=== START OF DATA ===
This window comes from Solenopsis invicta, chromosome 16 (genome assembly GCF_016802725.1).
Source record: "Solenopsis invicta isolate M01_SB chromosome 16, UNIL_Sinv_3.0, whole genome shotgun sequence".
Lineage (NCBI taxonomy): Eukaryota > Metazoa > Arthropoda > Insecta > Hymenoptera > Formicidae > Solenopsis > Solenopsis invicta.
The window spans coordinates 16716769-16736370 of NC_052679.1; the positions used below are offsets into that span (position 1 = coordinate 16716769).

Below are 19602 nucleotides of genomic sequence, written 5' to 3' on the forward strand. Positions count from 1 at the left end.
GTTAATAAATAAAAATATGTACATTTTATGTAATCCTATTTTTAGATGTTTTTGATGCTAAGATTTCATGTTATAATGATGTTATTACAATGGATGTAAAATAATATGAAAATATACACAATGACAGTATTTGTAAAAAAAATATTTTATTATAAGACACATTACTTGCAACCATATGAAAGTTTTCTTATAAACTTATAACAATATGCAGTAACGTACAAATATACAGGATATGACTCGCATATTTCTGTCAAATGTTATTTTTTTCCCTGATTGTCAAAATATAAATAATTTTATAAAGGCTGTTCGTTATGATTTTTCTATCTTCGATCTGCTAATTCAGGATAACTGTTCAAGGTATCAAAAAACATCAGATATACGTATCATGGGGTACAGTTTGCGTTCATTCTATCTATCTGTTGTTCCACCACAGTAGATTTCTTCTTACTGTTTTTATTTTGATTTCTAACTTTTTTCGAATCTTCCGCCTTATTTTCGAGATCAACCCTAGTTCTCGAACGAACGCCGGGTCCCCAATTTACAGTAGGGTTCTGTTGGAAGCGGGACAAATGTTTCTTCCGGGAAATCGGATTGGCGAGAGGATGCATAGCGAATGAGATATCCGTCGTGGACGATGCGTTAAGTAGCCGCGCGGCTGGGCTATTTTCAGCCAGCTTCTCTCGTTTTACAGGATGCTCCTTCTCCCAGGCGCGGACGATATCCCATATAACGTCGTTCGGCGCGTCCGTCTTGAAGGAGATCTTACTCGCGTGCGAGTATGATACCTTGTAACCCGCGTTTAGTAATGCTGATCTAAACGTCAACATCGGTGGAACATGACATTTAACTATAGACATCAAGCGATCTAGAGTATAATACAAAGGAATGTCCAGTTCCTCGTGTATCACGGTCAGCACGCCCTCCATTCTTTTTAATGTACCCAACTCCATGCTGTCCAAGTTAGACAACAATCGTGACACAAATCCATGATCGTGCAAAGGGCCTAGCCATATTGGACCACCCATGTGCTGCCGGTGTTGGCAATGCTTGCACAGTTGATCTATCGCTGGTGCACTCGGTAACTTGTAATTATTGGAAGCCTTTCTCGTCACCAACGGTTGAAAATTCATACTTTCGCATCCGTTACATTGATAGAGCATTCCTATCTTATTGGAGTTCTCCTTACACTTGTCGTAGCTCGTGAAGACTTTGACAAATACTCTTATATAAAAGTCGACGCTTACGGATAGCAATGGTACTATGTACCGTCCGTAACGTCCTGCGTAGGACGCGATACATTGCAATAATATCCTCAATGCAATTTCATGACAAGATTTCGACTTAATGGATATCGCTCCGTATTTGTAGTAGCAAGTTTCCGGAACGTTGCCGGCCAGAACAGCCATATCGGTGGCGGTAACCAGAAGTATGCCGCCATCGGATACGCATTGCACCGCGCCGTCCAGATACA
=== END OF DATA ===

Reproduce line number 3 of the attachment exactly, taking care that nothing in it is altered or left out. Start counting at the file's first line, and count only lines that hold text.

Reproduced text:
Lineage (NCBI taxonomy): Eukaryota > Metazoa > Arthropoda > Insecta > Hymenoptera > Formicidae > Solenopsis > Solenopsis invicta.